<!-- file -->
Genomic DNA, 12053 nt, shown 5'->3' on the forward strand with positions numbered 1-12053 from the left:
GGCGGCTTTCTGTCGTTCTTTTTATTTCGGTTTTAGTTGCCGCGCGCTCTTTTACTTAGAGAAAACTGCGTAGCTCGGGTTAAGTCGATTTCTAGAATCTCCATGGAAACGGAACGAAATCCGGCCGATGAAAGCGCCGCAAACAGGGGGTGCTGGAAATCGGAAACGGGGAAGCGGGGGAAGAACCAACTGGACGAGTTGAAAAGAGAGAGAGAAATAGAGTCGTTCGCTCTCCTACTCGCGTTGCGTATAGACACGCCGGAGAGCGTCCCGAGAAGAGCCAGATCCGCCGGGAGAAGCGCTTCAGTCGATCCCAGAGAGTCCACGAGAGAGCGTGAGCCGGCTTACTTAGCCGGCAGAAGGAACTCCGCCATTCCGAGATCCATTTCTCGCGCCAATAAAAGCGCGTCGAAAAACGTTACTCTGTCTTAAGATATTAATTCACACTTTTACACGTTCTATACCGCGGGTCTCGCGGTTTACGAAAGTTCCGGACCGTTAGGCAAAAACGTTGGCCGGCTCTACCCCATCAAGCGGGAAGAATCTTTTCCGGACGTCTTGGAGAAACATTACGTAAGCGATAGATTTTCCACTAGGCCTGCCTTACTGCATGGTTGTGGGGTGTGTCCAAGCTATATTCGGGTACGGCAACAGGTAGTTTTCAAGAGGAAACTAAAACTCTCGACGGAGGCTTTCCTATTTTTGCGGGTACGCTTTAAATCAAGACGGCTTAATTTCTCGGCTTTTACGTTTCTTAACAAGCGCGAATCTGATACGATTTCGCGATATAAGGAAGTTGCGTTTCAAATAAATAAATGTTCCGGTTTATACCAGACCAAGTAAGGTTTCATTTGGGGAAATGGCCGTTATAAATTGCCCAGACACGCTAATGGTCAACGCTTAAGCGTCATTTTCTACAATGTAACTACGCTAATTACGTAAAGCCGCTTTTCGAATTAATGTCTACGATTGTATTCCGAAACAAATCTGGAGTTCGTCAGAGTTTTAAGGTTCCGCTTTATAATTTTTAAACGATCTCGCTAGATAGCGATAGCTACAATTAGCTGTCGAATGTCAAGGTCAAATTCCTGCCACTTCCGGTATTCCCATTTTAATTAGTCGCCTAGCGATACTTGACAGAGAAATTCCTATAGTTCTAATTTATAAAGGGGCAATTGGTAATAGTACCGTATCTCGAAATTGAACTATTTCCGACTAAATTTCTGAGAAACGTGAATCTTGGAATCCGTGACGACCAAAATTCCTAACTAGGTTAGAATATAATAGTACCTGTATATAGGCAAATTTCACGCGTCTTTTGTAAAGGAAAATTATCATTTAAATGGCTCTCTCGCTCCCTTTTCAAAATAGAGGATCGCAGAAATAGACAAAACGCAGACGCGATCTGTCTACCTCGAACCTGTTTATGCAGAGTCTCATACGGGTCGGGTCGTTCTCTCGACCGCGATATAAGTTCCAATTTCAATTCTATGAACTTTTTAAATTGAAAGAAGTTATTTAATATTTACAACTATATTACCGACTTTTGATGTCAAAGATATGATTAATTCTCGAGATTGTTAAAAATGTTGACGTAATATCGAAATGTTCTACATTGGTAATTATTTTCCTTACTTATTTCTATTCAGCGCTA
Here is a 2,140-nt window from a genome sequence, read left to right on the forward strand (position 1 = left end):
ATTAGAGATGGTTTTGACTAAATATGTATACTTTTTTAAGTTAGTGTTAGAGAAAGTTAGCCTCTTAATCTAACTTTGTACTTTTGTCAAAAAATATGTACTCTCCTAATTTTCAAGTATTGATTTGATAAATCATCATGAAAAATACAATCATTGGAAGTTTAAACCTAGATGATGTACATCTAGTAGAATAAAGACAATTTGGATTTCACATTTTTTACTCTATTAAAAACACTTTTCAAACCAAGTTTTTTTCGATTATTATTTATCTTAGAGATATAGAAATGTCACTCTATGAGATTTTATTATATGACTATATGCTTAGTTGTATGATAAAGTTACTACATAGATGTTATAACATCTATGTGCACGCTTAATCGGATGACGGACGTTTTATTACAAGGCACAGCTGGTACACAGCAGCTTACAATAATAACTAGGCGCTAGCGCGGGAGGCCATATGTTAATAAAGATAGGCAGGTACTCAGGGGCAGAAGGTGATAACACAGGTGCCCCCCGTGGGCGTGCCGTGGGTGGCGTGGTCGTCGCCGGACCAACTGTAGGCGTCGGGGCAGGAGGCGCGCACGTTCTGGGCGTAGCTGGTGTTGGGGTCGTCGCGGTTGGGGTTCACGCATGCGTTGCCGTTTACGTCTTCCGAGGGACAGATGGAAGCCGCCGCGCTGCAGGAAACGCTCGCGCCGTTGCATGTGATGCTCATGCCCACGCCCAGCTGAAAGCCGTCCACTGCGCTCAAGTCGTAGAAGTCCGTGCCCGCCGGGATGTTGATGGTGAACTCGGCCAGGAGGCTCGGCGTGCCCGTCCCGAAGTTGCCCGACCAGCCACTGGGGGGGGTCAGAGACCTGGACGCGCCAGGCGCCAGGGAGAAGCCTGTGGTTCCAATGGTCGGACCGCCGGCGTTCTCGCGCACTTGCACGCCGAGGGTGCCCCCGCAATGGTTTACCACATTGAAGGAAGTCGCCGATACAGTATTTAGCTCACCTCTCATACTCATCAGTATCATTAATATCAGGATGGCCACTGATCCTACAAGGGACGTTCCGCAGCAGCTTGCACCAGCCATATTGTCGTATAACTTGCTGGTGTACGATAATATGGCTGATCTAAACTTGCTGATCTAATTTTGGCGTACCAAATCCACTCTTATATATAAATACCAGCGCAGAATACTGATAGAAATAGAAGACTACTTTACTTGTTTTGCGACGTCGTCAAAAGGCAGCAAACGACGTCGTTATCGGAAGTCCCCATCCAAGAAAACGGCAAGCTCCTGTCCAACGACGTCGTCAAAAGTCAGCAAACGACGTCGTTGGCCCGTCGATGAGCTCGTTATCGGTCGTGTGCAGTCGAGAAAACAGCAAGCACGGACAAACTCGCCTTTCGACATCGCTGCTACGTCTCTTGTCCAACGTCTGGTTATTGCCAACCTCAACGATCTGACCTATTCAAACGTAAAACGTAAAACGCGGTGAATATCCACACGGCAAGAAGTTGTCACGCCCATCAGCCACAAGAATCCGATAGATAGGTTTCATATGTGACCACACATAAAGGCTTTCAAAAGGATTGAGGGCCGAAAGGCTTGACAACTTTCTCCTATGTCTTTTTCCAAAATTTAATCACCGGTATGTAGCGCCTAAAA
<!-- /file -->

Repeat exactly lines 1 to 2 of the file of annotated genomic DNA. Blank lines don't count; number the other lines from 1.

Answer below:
Genomic DNA, 12053 nt, shown 5'->3' on the forward strand with positions numbered 1-12053 from the left:
GGCGGCTTTCTGTCGTTCTTTTTATTTCGGTTTTAGTTGCCGCGCGCTCTTTTACTTAGAGAAAACTGCGTAGCTCGGGTTAAGTCGATTTCTAGAATCTCCATGGAAACGGAACGAAATCCGGCCGATGAAAGCGCCGCAAACAGGGGGTGCTGGAAATCGGAAACGGGGAAGCGGGGGAAGAACCAACTGGACGAGTTGAAAAGAGAGAGAGAAATAGAGTCGTTCGCTCTCCTACTCGCGTTGCGTATAGACACGCCGGAGAGCGTCCCGAGAAGAGCCAGATCCGCCGGGAGAAGCGCTTCAGTCGATCCCAGAGAGTCCACGAGAGAGCGTGAGCCGGCTTACTTAGCCGGCAGAAGGAACTCCGCCATTCCGAGATCCATTTCTCGCGCCAATAAAAGCGCGTCGAAAAACGTTACTCTGTCTTAAGATATTAATTCACACTTTTACACGTTCTATACCGCGGGTCTCGCGGTTTACGAAAGTTCCGGACCGTTAGGCAAAAACGTTGGCCGGCTCTACCCCATCAAGCGGGAAGAATCTTTTCCGGACGTCTTGGAGAAACATTACGTAAGCGATAGATTTTCCACTAGGCCTGCCTTACTGCATGGTTGTGGGGTGTGTCCAAGCTATATTCGGGTACGGCAACAGGTAGTTTTCAAGAGGAAACTAAAACTCTCGACGGAGGCTTTCCTATTTTTGCGGGTACGCTTTAAATCAAGACGGCTTAATTTCTCGGCTTTTACGTTTCTTAACAAGCGCGAATCTGATACGATTTCGCGATATAAGGAAGTTGCGTTTCAAATAAATAAATGTTCCGGTTTATACCAGACCAAGTAAGGTTTCATTTGGGGAAATGGCCGTTATAAATTGCCCAGACACGCTAATGGTCAACGCTTAAGCGTCATTTTCTACAATGTAACTACGCTAATTACGTAAAGCCGCTTTTCGAATTAATGTCTACGATTGTATTCCGAAACAAATCTGGAGTTCGTCAGAGTTTTAAGGTTCCGCTTTATAATTTTTAAACGATCTCGCTAGATAGCGATAGCTACAATTAGCTGTCGAATGTCAAGGTCAAATTCCTGCCACTTCCGGTATTCCCATTTTAATTAGTCGCCTAGCGATACTTGACAGAGAAATTCCTATAGTTCTAATTTATAAAGGGGCAATTGGTAATAGTACCGTATCTCGAAATTGAACTATTTCCGACTAAATTTCTGAGAAACGTGAATCTTGGAATCCGTGACGACCAAAATTCCTAACTAGGTTAGAATATAATAGTACCTGTATATAGGCAAATTTCACGCGTCTTTTGTAAAGGAAAATTATCATTTAAATGGCTCTCTCGCTCCCTTTTCAAAATAGAGGATCGCAGAAATAGACAAAACGCAGACGCGATCTGTCTACCTCGAACCTGTTTATGCAGAGTCTCATACGGGTCGGGTCGTTCTCTCGACCGCGATATAAGTTCCAATTTCAATTCTATGAACTTTTTAAATTGAAAGAAGTTATTTAATATTTACAACTATATTACCGACTTTTGATGTCAAAGATATGATTAATTCTCGAGATTGTTAAAAATGTTGACGTAATATCGAAATGTTCTACATTGGTAATTATTTTCCTTACTTATTTCTATTCAGCGCTA